CIPR | Center For Inter-American Policy & Research

Tulane University

CEQ Working Paper No 7: The Effects of Brazil's High Taxation and Social Spending on the Distribution of Household Income


The Effects of Brazil’s High Taxation and Social Spending on the Distribution of Household Income
Working Paper No. 7

A working document by:
Sean Higgins
Tulane University
Claudiney Pereira
Tulane University

Abstract
Relative to other countries in Latin America, Brazil has high rates of taxation and large social spending. We estimate the redistributive effect of fiscal policy on income distribution and poverty in Brazil using household survey data that contain detailed information about many labor and non-labor income sources, direct taxes paid, contributions to the pension system, transfers received, use of public education and health services, and consumption. On the spending side, we find that although Brazil has some well-targeted anti-poverty programs, these transfers have relatively low per capita amounts and a large portion of direct transfer beneficiaries are non-poor. As a result, inequality and poverty reduction are low relative to Brazil’s spending. On the tax side, indirect taxes paid by the poor often surpass the direct transfer and indirect subsidy benefits they receive.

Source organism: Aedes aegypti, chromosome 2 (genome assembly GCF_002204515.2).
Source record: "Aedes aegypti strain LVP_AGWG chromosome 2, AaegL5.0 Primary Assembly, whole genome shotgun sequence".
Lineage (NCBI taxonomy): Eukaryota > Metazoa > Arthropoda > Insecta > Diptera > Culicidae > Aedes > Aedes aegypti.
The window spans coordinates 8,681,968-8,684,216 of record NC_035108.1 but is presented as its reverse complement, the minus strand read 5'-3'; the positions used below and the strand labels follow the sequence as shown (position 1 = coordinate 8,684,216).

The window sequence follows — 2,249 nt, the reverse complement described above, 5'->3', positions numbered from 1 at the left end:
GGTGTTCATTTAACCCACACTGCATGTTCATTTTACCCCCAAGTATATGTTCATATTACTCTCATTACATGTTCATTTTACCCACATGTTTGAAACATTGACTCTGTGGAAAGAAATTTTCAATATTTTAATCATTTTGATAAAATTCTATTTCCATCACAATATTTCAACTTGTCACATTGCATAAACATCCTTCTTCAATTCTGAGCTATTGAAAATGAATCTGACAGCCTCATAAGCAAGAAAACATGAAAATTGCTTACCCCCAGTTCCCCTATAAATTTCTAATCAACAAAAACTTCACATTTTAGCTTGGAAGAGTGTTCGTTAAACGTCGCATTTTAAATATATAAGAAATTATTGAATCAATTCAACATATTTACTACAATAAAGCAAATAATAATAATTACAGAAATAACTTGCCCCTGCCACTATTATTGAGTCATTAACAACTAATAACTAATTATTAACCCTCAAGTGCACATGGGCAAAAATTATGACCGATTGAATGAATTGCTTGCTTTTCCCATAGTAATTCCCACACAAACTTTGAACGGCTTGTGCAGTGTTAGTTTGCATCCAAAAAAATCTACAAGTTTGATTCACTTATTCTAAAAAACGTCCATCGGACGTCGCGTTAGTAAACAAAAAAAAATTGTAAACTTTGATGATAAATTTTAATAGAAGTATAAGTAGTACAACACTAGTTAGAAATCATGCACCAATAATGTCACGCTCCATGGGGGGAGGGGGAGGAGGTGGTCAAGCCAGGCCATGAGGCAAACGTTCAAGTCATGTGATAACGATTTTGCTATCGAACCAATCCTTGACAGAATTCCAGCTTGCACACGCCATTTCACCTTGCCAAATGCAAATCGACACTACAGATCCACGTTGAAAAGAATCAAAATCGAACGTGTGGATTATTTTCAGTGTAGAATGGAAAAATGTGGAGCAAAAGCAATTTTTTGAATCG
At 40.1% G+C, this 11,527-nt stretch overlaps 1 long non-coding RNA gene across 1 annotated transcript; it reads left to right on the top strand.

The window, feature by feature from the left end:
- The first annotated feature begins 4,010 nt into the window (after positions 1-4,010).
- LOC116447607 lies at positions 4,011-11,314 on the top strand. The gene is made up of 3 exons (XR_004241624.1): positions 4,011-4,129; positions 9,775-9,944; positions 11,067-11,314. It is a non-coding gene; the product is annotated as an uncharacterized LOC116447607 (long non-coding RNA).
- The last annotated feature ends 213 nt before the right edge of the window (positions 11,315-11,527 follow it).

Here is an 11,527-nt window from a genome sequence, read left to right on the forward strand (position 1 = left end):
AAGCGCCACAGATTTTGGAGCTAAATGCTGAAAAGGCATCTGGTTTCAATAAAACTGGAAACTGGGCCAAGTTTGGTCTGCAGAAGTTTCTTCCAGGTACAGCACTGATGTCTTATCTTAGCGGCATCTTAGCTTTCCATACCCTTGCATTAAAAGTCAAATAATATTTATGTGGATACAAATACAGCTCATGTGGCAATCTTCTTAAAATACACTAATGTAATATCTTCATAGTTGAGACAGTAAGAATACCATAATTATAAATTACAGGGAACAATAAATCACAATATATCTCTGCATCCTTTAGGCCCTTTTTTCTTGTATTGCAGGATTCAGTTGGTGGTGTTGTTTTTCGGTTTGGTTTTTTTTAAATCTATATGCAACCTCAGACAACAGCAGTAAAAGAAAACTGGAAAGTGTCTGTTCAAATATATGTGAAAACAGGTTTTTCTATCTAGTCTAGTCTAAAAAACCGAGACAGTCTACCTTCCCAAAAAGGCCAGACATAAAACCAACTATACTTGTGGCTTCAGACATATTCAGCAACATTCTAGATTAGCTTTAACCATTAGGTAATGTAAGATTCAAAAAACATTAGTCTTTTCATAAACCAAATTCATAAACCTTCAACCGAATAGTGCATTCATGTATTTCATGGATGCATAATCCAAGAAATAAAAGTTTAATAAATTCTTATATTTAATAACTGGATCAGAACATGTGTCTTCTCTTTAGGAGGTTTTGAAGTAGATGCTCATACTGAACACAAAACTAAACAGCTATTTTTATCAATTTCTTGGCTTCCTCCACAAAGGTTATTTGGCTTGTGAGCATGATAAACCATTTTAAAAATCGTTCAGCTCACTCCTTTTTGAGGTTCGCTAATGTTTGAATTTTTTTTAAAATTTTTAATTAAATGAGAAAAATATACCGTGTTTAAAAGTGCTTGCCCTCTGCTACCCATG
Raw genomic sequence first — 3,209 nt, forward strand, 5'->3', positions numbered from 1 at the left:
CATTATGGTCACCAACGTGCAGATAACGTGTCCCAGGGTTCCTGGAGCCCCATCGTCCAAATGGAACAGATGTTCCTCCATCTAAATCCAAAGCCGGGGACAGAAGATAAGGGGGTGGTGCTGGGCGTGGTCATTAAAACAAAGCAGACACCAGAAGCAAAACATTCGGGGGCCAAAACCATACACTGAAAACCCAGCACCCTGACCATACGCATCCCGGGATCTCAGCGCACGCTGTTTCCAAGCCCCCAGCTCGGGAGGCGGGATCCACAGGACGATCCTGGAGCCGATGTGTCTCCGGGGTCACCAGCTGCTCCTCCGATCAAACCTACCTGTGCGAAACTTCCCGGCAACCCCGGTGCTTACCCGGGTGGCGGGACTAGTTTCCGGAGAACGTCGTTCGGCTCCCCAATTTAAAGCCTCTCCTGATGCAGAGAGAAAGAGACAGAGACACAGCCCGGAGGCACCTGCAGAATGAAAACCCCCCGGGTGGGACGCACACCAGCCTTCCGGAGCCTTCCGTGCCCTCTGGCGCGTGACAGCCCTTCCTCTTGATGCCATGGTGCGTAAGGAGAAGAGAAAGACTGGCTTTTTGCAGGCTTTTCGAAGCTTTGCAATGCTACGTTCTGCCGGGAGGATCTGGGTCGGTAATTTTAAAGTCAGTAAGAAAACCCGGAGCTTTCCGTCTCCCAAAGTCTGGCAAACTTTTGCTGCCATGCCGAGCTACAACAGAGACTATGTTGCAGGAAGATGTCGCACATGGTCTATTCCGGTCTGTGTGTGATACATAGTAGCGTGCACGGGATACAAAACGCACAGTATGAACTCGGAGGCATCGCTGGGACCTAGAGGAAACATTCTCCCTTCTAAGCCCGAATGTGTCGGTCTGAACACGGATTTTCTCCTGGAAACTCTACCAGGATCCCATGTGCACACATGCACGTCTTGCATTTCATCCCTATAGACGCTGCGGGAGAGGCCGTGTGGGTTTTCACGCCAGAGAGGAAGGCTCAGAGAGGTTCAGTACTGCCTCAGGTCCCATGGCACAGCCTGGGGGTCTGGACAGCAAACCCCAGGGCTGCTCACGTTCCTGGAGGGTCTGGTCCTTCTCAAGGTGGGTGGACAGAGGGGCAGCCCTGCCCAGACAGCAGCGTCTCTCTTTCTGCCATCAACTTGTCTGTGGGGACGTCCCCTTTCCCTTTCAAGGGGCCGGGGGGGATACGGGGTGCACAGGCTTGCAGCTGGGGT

Access the working document here:
Updated May 2013
CEQ Working Paper No 7: The Effects of Brazil’s High Taxation and Social Spending on the Distribution of Household Income

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